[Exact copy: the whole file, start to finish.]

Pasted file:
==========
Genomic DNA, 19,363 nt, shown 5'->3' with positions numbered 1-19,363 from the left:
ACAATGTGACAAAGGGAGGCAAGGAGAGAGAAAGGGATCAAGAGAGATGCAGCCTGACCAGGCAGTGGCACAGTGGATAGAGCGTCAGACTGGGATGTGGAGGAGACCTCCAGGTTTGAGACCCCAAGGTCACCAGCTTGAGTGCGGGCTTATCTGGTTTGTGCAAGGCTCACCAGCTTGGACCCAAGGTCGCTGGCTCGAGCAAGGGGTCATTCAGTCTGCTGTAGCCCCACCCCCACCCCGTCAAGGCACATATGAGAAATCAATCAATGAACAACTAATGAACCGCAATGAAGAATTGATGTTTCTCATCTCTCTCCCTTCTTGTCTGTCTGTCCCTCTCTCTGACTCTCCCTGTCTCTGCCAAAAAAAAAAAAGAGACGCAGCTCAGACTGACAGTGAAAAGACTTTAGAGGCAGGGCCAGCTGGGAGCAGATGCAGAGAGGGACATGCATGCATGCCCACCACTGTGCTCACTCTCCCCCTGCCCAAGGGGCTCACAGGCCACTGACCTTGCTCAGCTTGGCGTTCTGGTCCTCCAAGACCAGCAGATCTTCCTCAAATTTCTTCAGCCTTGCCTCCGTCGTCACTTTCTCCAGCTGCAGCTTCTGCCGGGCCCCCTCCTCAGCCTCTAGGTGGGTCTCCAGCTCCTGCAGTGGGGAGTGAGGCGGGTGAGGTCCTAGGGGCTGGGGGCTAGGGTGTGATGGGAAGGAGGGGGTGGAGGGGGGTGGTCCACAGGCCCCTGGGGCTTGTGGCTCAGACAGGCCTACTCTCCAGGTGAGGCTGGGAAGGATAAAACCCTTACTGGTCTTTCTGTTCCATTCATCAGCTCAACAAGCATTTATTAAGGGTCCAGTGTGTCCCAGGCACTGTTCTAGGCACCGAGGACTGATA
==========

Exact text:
Genomic DNA, 19,363 nt, shown 5'->3' with positions numbered 1-19,363 from the left:
ACAATGTGACAAAGGGAGGCAAGGAGAGAGAAAGGGATCAAGAGAGATGCAGCCTGACCAGGCAGTGGCACAGTGGATAGAGCGTCAGACTGGGATGTGGAGGAGACCTCCAGGTTTGAGACCCCAAGGTCACCAGCTTGAGTGCGGGCTTATCTGGTTTGTGCAAGGCTCACCAGCTTGGACCCAAGGTCGCTGGCTCGAGCAAGGGGTCATTCAGTCTGCTGTAGCCCCACCCCCACCCCGTCAAGGCACATATGAGAAATCAATCAATGAACAACTAATGAACCGCAATGAAGAATTGATGTTTCTCATCTCTCTCCCTTCTTGTCTGTCTGTCCCTCTCTCTGACTCTCCCTGTCTCTGCCAAAAAAAAAAAAGAGACGCAGCTCAGACTGACAGTGAAAAGACTTTAGAGGCAGGGCCAGCTGGGAGCAGATGCAGAGAGGGACATGCATGCATGCCCACCACTGTGCTCACTCTCCCCCTGCCCAAGGGGCTCACAGGCCACTGACCTTGCTCAGCTTGGCGTTCTGGTCCTCCAAGACCAGCAGATCTTCCTCAAATTTCTTCAGCCTTGCCTCCGTCGTCACTTTCTCCAGCTGCAGCTTCTGCCGGGCCCCCTCCTCAGCCTCTAGGTGGGTCTCCAGCTCCTGCAGTGGGGAGTGAGGCGGGTGAGGTCCTAGGGGCTGGGGGCTAGGGTGTGATGGGAAGGAGGGGGTGGAGGGGGGTGGTCCACAGGCCCCTGGGGCTTGTGGCTCAGACAGGCCTACTCTCCAGGTGAGGCTGGGAAGGATAAAACCCTTACTGGTCTTTCTGTTCCATTCATCAGCTCAACAAGCATTTATTAAGGGTCCAGTGTGTCCCAGGCACTGTTCTAGGCACCGAGGACTGATA